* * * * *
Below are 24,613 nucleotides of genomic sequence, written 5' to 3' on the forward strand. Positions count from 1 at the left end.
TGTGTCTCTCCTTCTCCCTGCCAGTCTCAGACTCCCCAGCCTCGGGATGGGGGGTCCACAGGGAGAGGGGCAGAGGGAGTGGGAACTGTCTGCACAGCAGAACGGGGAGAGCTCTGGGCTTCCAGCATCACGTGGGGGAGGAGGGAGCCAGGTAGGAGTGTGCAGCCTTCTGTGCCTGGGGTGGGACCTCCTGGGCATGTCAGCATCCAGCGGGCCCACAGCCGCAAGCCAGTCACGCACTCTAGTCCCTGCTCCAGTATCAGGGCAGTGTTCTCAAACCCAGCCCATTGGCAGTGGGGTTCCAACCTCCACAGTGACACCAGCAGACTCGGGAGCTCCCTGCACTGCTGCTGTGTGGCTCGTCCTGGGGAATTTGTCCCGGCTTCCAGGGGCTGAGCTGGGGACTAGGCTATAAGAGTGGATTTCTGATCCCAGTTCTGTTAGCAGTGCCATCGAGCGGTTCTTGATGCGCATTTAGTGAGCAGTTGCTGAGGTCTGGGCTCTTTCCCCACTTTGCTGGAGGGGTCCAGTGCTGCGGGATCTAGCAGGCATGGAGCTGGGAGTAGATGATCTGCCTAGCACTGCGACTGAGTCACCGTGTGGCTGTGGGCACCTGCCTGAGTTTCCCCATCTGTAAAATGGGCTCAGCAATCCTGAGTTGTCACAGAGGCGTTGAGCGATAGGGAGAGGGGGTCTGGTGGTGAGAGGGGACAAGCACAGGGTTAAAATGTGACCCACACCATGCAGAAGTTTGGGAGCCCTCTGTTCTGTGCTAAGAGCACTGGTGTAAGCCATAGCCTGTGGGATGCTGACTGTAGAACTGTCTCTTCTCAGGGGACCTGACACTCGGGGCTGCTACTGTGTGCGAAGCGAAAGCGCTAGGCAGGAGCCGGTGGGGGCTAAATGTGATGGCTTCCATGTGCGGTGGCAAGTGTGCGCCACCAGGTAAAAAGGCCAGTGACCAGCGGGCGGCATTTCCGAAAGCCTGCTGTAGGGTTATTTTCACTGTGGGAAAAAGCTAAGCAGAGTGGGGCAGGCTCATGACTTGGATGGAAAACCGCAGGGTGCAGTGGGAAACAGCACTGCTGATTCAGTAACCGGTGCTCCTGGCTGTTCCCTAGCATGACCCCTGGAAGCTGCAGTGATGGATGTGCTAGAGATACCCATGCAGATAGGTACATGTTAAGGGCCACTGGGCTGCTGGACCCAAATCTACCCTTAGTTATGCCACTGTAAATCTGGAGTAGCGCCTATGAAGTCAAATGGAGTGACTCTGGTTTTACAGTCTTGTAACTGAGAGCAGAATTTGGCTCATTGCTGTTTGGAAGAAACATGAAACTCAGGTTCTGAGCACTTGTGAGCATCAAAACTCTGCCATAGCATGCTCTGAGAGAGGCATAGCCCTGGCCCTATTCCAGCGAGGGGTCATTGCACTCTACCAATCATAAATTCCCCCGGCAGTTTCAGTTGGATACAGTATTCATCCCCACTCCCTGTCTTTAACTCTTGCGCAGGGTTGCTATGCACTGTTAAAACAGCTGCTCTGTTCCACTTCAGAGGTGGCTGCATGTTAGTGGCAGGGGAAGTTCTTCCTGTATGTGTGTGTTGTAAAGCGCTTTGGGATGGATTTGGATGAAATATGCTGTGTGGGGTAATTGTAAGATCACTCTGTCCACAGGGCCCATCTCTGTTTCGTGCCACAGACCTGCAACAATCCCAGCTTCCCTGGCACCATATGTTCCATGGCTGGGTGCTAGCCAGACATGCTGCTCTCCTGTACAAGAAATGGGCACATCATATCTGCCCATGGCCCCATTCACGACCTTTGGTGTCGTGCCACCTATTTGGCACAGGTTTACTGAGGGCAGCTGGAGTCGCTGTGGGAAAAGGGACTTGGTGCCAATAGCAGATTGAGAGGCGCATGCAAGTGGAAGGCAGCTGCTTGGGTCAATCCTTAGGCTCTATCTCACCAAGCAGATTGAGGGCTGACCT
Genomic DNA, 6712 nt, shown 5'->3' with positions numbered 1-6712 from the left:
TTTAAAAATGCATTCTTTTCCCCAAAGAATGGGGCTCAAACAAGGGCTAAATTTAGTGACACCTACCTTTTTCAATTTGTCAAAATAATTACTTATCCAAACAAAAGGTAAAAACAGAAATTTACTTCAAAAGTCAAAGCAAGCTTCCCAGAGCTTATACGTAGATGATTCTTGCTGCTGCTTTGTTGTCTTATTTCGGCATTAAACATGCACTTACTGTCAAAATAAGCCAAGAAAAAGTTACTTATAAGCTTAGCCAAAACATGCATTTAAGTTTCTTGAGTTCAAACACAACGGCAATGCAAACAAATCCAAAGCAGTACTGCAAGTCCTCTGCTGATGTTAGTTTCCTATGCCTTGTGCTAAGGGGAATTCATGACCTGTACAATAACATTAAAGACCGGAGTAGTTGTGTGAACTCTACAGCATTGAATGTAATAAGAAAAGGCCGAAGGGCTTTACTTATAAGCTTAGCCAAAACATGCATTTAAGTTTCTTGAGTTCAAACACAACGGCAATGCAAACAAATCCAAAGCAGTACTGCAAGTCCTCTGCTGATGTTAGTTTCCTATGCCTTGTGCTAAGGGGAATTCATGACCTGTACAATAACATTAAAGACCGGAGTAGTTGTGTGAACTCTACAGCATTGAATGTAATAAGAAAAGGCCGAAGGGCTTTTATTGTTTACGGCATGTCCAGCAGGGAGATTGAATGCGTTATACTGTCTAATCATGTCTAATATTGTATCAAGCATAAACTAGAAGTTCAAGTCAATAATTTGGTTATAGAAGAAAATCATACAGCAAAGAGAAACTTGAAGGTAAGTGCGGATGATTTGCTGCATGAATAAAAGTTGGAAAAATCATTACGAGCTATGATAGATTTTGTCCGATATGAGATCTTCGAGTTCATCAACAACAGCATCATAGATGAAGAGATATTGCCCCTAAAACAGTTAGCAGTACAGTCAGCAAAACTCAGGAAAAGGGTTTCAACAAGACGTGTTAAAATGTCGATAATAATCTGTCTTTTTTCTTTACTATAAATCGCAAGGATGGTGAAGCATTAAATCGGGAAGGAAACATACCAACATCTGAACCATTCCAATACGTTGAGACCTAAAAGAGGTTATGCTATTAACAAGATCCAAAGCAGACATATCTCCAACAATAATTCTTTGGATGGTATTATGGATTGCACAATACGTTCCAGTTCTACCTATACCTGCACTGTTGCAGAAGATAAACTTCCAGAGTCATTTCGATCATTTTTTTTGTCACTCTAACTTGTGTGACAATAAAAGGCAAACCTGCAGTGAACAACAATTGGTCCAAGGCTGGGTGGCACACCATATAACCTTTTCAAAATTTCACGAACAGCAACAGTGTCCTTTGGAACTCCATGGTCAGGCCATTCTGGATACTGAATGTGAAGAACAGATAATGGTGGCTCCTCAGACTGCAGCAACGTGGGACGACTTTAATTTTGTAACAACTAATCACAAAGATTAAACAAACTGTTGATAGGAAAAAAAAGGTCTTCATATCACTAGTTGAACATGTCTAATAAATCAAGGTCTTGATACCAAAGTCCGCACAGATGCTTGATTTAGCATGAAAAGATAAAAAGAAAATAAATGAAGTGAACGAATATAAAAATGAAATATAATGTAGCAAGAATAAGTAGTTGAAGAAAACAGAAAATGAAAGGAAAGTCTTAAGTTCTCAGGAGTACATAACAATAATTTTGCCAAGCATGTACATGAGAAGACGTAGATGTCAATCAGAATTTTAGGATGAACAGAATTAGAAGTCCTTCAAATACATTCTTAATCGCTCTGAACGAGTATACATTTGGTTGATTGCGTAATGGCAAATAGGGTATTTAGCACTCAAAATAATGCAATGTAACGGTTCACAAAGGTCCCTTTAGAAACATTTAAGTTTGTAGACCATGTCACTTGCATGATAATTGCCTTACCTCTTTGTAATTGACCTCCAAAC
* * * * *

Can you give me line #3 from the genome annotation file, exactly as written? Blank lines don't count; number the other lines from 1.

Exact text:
Genomic DNA, 6712 nt, shown 5'->3' with positions numbered 1-6712 from the left: